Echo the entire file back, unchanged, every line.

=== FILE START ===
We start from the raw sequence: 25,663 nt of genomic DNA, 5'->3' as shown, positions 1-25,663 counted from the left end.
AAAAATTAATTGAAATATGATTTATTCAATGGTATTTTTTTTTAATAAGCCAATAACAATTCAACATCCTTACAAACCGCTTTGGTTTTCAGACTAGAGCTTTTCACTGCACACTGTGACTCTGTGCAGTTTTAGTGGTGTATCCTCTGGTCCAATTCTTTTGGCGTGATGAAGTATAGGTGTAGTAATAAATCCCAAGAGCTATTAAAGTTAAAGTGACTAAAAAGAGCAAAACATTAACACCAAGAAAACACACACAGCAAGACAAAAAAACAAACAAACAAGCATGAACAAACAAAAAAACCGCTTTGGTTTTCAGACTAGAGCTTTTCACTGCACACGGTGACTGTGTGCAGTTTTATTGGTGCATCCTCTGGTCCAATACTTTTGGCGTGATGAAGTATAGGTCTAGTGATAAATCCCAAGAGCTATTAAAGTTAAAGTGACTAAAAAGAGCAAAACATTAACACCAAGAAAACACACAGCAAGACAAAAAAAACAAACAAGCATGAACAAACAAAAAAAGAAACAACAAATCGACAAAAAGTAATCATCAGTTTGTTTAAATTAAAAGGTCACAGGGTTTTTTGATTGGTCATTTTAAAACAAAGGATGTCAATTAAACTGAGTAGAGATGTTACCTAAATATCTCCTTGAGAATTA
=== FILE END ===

We start from the raw sequence: 25,663 nt of genomic DNA, 5'->3' as shown, positions 1-25,663 counted from the left end.
AAAAATTAATTGAAATATGATTTATTCAATGGTATTTTTTTTTAATAAGCCAATAACAATTCAACATCCTTACAAACCGCTTTGGTTTTCAGACTAGAGCTTTTCACTGCACACTGTGACTCTGTGCAGTTTTAGTGGTGTATCCTCTGGTCCAATTCTTTTGGCGTGATGAAGTATAGGTGTAGTAATAAATCCCAAGAGCTATTAAAGTTAAAGTGACTAAAAAGAGCAAAACATTAACACCAAGAAAACACACACAGCAAGACAAAAAAACAAACAAACAAGCATGAACAAACAAAAAAACCGCTTTGGTTTTCAGACTAGAGCTTTTCACTGCACACGGTGACTGTGTGCAGTTTTATTGGTGCATCCTCTGGTCCAATACTTTTGGCGTGATGAAGTATAGGTCTAGTGATAAATCCCAAGAGCTATTAAAGTTAAAGTGACTAAAAAGAGCAAAACATTAACACCAAGAAAACACACAGCAAGACAAAAAAAACAAACAAGCATGAACAAACAAAAAAAGAAACAACAAATCGACAAAAAGTAATCATCAGTTTGTTTAAATTAAAAGGTCACAGGGTTTTTTGATTGGTCATTTTAAAACAAAGGATGTCAATTAAACTGAGTAGAGATGTTACCTAAATATCTCCTTGAGAATTA